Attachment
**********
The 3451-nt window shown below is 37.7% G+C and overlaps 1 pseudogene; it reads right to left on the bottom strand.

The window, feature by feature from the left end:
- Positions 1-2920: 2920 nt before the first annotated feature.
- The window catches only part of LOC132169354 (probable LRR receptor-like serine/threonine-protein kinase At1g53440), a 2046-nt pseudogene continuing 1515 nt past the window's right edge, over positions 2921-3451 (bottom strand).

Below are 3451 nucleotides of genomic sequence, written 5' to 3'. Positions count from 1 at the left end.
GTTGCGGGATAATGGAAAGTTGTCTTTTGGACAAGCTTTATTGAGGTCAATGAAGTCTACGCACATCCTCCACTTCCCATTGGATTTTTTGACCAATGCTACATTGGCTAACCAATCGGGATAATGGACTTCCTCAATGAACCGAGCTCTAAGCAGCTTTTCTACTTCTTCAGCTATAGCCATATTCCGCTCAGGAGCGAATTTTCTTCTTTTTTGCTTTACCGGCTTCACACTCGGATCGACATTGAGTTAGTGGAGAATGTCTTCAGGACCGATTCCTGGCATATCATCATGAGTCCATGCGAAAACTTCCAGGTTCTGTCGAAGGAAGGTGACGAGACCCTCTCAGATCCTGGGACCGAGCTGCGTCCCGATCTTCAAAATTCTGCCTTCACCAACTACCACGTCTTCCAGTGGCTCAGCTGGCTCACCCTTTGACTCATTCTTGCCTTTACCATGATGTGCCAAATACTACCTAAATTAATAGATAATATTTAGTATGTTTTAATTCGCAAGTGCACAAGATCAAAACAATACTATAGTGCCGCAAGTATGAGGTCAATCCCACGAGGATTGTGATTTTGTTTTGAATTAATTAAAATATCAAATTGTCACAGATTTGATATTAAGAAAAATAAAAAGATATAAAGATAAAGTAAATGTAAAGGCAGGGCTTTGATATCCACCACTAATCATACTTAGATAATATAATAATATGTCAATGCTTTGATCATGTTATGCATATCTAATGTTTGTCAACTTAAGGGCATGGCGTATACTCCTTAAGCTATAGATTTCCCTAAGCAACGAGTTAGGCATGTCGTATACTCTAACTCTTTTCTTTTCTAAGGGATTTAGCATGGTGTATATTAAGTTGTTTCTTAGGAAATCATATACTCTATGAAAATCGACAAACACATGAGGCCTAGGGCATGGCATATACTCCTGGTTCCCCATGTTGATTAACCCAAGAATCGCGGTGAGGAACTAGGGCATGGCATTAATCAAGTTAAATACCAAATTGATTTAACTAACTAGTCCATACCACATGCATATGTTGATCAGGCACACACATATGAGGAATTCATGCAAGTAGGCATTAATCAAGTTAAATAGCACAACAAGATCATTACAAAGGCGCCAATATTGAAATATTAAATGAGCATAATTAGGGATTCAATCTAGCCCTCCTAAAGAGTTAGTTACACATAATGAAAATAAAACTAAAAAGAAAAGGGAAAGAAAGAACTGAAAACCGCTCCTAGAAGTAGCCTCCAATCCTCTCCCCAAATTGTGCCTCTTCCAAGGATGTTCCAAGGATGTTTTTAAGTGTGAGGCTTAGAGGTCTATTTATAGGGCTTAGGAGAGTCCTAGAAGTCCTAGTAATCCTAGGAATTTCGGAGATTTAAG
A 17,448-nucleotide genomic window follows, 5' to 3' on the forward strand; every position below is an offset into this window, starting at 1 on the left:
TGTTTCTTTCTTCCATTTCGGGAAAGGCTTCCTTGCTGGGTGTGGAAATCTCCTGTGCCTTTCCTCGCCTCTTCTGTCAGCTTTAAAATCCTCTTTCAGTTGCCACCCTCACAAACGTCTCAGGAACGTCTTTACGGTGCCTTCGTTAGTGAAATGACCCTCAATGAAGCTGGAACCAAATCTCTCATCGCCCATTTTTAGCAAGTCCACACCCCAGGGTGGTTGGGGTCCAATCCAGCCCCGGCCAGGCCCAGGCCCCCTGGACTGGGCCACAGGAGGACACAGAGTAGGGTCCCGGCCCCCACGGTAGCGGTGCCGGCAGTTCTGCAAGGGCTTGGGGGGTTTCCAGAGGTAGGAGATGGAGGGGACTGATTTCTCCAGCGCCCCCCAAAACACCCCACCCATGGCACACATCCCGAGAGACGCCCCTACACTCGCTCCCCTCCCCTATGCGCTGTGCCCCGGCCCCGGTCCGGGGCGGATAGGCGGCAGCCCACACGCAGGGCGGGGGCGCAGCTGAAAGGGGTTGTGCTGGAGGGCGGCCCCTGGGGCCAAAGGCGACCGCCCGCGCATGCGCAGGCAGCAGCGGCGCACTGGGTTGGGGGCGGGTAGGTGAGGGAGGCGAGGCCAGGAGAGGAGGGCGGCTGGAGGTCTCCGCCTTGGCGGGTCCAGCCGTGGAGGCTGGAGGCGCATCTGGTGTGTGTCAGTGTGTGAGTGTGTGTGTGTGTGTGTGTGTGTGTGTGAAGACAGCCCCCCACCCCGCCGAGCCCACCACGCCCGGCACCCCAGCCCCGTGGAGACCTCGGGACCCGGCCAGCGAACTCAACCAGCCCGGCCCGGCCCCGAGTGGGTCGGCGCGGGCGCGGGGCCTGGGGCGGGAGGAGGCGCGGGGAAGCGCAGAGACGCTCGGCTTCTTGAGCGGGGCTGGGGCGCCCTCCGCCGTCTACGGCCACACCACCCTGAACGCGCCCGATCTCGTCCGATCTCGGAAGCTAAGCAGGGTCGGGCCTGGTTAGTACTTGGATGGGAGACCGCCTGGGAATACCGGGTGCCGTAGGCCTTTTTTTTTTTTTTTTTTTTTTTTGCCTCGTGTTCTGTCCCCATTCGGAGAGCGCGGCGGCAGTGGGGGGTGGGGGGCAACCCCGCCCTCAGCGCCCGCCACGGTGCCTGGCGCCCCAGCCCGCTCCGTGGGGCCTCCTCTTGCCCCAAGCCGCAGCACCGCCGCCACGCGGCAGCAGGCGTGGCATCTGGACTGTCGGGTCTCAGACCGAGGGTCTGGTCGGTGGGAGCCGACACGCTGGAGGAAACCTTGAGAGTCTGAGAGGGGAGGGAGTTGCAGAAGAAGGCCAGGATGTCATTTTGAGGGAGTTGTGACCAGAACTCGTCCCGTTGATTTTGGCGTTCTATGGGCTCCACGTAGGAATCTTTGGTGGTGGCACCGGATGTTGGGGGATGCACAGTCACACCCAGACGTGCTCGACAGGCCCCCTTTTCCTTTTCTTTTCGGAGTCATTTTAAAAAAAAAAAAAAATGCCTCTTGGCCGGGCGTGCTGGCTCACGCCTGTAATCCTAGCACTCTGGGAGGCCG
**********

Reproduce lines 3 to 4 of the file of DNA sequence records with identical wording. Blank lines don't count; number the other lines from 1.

- Positions 1-2920: 2920 nt before the first annotated feature.
- The window catches only part of LOC132169354 (probable LRR receptor-like serine/threonine-protein kinase At1g53440), a 2046-nt pseudogene continuing 1515 nt past the window's right edge, over positions 2921-3451 (bottom strand).